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Broadly speaking, there are two likely pathways to a future of autonomous passenger flight. There is one in which crewed aircraft increasingly offload duties from their human pilots, to the point where regulators feel comfortable removing pilots from the aircraft altogether. There is another in which uncrewed aircraft gradually prove their capability and reliability, to the point where regulators feel comfortable allowing passengers on board.

Both represent measured approaches to introducing new technology into a system that is intolerant of rapid change. While it may be more efficient from a technical perspective to start with uncrewed aircraft, the vast regulatory and social inertia behind conventionally piloted flight has pushed many autonomous aircraft developers toward the first approach.

Related: Electric aircraft unknowns spur new approaches to leasing

Pyka, a startup based in Oakland, California, is an uncrewed electric aircraft developer with grand ambitions for autonomous passenger flight and no illusions about how difficult it will be to get there. Rather than selling investors on its lofty future goals, Pyka is focused on developing a viable commercial business now, while trusting that the experience it gains in the process will ultimately position it for the passenger market.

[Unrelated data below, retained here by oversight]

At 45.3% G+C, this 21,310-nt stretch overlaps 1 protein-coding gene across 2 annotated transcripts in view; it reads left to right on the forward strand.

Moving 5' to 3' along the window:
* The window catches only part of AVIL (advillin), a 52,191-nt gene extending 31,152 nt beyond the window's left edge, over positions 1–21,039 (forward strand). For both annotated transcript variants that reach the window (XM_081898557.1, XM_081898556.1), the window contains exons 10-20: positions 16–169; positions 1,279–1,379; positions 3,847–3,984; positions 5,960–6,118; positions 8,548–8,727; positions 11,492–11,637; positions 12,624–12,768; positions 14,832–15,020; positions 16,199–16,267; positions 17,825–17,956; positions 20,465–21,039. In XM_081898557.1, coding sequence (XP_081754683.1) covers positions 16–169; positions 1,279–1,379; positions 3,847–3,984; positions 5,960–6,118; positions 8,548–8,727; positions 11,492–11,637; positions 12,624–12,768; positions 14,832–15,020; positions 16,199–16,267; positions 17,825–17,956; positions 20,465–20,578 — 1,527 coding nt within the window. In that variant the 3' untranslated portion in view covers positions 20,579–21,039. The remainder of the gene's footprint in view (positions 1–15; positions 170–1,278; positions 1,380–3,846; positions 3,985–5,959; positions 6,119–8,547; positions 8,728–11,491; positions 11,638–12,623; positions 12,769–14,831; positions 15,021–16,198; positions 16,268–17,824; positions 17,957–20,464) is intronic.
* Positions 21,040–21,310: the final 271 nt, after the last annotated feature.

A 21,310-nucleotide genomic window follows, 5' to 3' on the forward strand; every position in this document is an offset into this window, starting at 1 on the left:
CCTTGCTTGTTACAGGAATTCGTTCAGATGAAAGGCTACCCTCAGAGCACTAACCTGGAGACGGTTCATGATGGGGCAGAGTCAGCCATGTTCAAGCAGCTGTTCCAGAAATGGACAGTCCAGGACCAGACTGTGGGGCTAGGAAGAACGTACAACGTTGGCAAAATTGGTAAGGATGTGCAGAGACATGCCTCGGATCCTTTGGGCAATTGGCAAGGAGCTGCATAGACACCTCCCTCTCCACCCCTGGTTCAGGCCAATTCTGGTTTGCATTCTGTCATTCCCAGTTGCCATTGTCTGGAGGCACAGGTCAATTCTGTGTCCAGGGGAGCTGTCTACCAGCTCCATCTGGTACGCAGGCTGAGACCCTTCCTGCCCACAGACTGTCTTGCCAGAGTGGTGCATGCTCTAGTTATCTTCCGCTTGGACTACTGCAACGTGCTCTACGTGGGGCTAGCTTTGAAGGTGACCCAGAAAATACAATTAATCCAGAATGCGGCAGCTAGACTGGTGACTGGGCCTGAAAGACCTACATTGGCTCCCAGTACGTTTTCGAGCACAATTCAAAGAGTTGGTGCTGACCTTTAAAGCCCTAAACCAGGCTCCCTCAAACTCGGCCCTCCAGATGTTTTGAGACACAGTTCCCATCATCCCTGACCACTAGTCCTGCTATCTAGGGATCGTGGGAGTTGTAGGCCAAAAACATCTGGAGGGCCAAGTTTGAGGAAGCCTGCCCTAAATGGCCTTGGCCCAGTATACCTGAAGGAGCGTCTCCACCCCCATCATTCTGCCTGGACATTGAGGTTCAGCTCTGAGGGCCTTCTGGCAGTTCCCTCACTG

The company has already been flying commercial missions with its first product, a fully electric cropdusting plane called the Pelican Spray, for over a year. Last week, it unveiled a cargo version of the Pelican, and announced UK-based drone operator and vertiport developer Skyports as a launch customer.

“Really the goal of the company is to be the ones that bring autonomy to the passenger-carrying space someday,” Pyka co-founder and CEO Michael Norcia told The Air Current, acknowledging that the company is “taking a very different approach to it than most.”

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As Senior Editor, Elan spearheads The Air Current’s coverage of electric vertical takeoff and landing (eVTOL) aircraft, along with a focus on emerging sustainable technologies. A commercially-rated helicopter pilot and FAA Gold Seal flight instructor, Head brings a unique vantage point to explore this critical new sector.

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